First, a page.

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The period of the Roman invasion of Great Britain, or ‘Britannia’, in the first century AD inevitably saw violence and bloodshed.  A series of Roman military campaigns were undertaken in Herefordshire from around 49AD to around 79AD aiming to conquer new territory westwards and wipe out any resistance movements. On Sutton Walls it appears that in the face of the Roman advance, the ditch at the west was hurriedly recut.


However, there is no evidence of any Herefordshire hillforts actually being laid siege to and Dr Keith Ray writes in The Archaeology of Herefordshire that ‘the local inhabitants of ‘Iron Age’ Herefordshire eventually had to accept their new masters and they adapted to Roman rule’.  


Sutton Walls was probably continually occupied, or in use, from the Iron Age into the Roman period. It was doubtless peopled by the descendants of the original inhabitants.  Kathleen Kenyon believed it was occupied as a village in the first part of the Roman period and that after time the ramparts were gradually left to decay.


Building materials generally improved although their huts were still wattle-and-daub, but by the end of the second century a hut of a more solid character, with stone-paved floors succeeds the mud floored wattle-and-daub house. They had stone kilns to dry their grain and continued to farm and make household and personal items, but gradually they began to purchase more of their household requisites in Roman fashions, and adopt the use of Roman coinage.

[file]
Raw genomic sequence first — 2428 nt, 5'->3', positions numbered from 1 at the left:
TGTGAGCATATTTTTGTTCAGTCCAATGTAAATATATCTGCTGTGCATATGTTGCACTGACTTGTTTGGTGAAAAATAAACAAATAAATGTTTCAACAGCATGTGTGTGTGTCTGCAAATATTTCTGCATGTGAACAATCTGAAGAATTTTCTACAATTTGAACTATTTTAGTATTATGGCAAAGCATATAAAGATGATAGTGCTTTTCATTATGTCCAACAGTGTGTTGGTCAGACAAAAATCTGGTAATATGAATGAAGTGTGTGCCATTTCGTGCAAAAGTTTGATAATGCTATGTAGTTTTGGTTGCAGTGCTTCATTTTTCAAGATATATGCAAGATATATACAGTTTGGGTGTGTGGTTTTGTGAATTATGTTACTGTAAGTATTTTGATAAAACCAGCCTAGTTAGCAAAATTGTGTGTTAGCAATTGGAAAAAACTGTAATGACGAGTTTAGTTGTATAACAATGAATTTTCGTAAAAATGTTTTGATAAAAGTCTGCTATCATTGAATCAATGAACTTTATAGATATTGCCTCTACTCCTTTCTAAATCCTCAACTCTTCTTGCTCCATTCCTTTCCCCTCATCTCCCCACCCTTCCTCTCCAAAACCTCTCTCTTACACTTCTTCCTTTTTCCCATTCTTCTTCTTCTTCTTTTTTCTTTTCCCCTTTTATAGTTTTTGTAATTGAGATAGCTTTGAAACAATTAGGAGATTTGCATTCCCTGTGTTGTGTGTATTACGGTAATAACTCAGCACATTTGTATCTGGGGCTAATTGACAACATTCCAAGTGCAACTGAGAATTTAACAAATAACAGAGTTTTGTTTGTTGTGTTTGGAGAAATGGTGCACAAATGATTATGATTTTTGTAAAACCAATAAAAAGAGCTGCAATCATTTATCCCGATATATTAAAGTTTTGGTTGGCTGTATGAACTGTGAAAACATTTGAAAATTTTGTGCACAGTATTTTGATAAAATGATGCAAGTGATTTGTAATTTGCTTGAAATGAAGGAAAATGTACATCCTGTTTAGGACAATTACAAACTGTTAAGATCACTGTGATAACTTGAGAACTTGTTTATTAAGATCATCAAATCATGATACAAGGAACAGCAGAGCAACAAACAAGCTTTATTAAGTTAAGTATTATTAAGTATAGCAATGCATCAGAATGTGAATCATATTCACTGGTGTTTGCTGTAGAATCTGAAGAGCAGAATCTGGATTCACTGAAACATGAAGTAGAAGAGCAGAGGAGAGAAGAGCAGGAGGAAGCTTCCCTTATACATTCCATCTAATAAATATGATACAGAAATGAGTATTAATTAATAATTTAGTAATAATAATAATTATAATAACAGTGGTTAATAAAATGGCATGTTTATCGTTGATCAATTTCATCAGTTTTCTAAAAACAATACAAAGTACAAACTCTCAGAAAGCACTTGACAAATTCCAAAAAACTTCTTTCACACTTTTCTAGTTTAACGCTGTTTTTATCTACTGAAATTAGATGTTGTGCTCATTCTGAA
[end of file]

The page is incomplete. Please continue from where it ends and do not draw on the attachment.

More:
A very great quantity of Roman pottery has been found on Sutton Walls – mainly second century in date, and mostly the orange-red ‘Severn Valley Ware’ pottery or ‘black burnished’ cooking vessels made at Poole in Dorset. The finds include mugs, jars and bowls.  Brooches, cloth making and metal working items have also been found.


 It is thought actual occupation of Sutton Walls ceased at the end of the third century and the land returned to agricultural use.

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